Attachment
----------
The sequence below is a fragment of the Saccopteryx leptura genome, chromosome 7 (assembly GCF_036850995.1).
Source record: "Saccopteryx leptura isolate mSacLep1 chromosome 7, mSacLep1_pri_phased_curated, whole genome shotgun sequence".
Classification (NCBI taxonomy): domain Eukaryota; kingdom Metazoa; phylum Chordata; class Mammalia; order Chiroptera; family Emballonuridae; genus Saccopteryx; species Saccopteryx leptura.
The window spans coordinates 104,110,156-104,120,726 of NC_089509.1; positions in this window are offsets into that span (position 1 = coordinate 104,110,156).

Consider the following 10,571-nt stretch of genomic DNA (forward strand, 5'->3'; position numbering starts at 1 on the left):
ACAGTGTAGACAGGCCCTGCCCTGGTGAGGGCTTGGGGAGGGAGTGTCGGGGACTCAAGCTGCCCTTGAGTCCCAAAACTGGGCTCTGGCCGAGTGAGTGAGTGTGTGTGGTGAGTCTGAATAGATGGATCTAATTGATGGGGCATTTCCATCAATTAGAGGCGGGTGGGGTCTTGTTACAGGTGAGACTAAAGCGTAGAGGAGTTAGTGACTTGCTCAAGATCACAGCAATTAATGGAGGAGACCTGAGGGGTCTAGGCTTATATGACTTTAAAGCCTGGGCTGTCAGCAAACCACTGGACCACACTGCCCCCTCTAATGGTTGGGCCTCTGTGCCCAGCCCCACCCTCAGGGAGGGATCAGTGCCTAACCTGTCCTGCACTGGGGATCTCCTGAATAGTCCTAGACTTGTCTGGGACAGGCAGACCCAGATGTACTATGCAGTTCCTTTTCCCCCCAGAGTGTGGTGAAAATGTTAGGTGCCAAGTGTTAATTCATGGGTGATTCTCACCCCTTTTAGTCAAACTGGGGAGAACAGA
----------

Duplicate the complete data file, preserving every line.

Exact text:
The sequence below is a fragment of the Saccopteryx leptura genome, chromosome 7 (assembly GCF_036850995.1).
Source record: "Saccopteryx leptura isolate mSacLep1 chromosome 7, mSacLep1_pri_phased_curated, whole genome shotgun sequence".
Classification (NCBI taxonomy): domain Eukaryota; kingdom Metazoa; phylum Chordata; class Mammalia; order Chiroptera; family Emballonuridae; genus Saccopteryx; species Saccopteryx leptura.
The window spans coordinates 104,110,156-104,120,726 of NC_089509.1; positions in this window are offsets into that span (position 1 = coordinate 104,110,156).

Consider the following 10,571-nt stretch of genomic DNA (forward strand, 5'->3'; position numbering starts at 1 on the left):
ACAGTGTAGACAGGCCCTGCCCTGGTGAGGGCTTGGGGAGGGAGTGTCGGGGACTCAAGCTGCCCTTGAGTCCCAAAACTGGGCTCTGGCCGAGTGAGTGAGTGTGTGTGGTGAGTCTGAATAGATGGATCTAATTGATGGGGCATTTCCATCAATTAGAGGCGGGTGGGGTCTTGTTACAGGTGAGACTAAAGCGTAGAGGAGTTAGTGACTTGCTCAAGATCACAGCAATTAATGGAGGAGACCTGAGGGGTCTAGGCTTATATGACTTTAAAGCCTGGGCTGTCAGCAAACCACTGGACCACACTGCCCCCTCTAATGGTTGGGCCTCTGTGCCCAGCCCCACCCTCAGGGAGGGATCAGTGCCTAACCTGTCCTGCACTGGGGATCTCCTGAATAGTCCTAGACTTGTCTGGGACAGGCAGACCCAGATGTACTATGCAGTTCCTTTTCCCCCCAGAGTGTGGTGAAAATGTTAGGTGCCAAGTGTTAATTCATGGGTGATTCTCACCCCTTTTAGTCAAACTGGGGAGAACAGA